All Blacks 7s captain DJ Forbes wants centralised sevens contracts

All Blacks 7s captain DJ Forbes wants centralised sevens contracts

Captain DJ Forbes has called for specialist sevens rugby contracts to be on the table soon, allowing the core members of the New Zealand sevens rugby team to plot an Olympic pathway. A cash injection to men's sevens of nearly $5 million over the next four years from High Performance Sport New Zealand is expected to result in player salaries at least doubling. The New Zealand Rugby Union has said it will introduce specialist contracts ahead of the 2016 Olympics in Rio de Janeiro, where sevens rugby will make its Games debut.

Captain DJ Forbes has called for specialist sevens rugby contracts to be on the table soon, allowing the core members of the New Zealand sevens rugby team to plot an Olympic pathway.

A cash injection to men's sevens of nearly $5 million over the next four years from High Performance Sport New Zealand is expected to result in player salaries at least doubling.

The New Zealand Rugby Union has said it will introduce specialist contracts ahead of the 2016 Olympics in Rio de Janeiro, where sevens rugby will make its Games debut.

The size and timing of the those contracts are being negotiated between the NZRU and New Zealand Rugby Players Association.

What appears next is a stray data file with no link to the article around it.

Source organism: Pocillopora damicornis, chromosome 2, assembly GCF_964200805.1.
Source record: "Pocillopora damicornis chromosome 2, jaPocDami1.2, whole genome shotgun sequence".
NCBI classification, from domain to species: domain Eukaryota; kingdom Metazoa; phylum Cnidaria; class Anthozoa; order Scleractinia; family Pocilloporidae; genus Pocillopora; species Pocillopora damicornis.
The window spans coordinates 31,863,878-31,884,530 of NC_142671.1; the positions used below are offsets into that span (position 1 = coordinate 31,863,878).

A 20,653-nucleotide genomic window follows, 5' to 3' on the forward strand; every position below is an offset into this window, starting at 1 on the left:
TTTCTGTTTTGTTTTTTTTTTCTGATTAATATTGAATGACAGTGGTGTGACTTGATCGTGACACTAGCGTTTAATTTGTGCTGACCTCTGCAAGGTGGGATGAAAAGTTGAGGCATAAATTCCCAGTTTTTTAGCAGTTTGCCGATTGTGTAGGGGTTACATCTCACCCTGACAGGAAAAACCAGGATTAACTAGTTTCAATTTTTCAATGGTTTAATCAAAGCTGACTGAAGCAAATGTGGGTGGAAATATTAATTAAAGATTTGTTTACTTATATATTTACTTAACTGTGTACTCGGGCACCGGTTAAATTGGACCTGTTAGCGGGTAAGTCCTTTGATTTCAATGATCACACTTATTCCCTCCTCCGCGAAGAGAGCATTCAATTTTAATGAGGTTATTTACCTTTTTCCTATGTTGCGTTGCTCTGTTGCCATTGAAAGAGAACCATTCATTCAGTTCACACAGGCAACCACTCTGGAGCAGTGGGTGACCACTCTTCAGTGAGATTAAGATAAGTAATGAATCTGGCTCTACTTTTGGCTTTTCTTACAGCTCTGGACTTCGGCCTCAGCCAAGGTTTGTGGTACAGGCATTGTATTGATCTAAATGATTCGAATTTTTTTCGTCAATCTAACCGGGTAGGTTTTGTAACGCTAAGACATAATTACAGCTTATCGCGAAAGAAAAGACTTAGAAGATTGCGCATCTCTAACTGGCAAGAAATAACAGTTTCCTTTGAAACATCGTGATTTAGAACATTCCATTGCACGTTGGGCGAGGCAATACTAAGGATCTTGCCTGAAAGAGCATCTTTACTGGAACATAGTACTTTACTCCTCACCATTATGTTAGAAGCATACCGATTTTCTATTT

Forbes hopes a decision can be promptly reached, allowing contracted players to be identified quickly.

That would allow those players to plan for a 2013 season which wouldn't require a debilitating national provincial 15-a-side campaign to top up their income.

"It's important to start locking down players and getting things moving forward," Forbes told NZ Newswire ahead of this week's world series tournament in Wellington.

"Hopefully negotiations come a little bit sooner than later so we can lock down a core group to move towards Rio... we definitely don't want to be left behind."

Forbes, 30, is an example of a player who would benefit by not having to regularly switch formats. Others are long-serving sevens teammates Tomasi Cama, Lote Raikabula and Tim Mikkelson, who have guided New Zealand to numerous world series and Commonwealth Games crowns under coach Gordon Tietjens.

"Some of us are getting a little bit older and we're definitely keen to focus on one code or the other," Forbes said.

"A chance to make a career out of sevens should be made available rather than playing both codes like some of us have been. It kind of catches up with you."

Forbes believes a core contracted group would help New Zealand succeed at this year's World Cup and next year's Commonwealth Games.

"All the stepping stones are there, we just have to make sure we have the right guys to carry the team through," he said.

"Then we'll probably see league converts, touch converts and maybe AFL players, who knows, wanting a crack at the Olympics.

"But you can't just jump across from a code for a couple of months and expect to play.

"Guys are going to have to put their hand up maybe a year out and give it a real good nudge to see if they're good enough."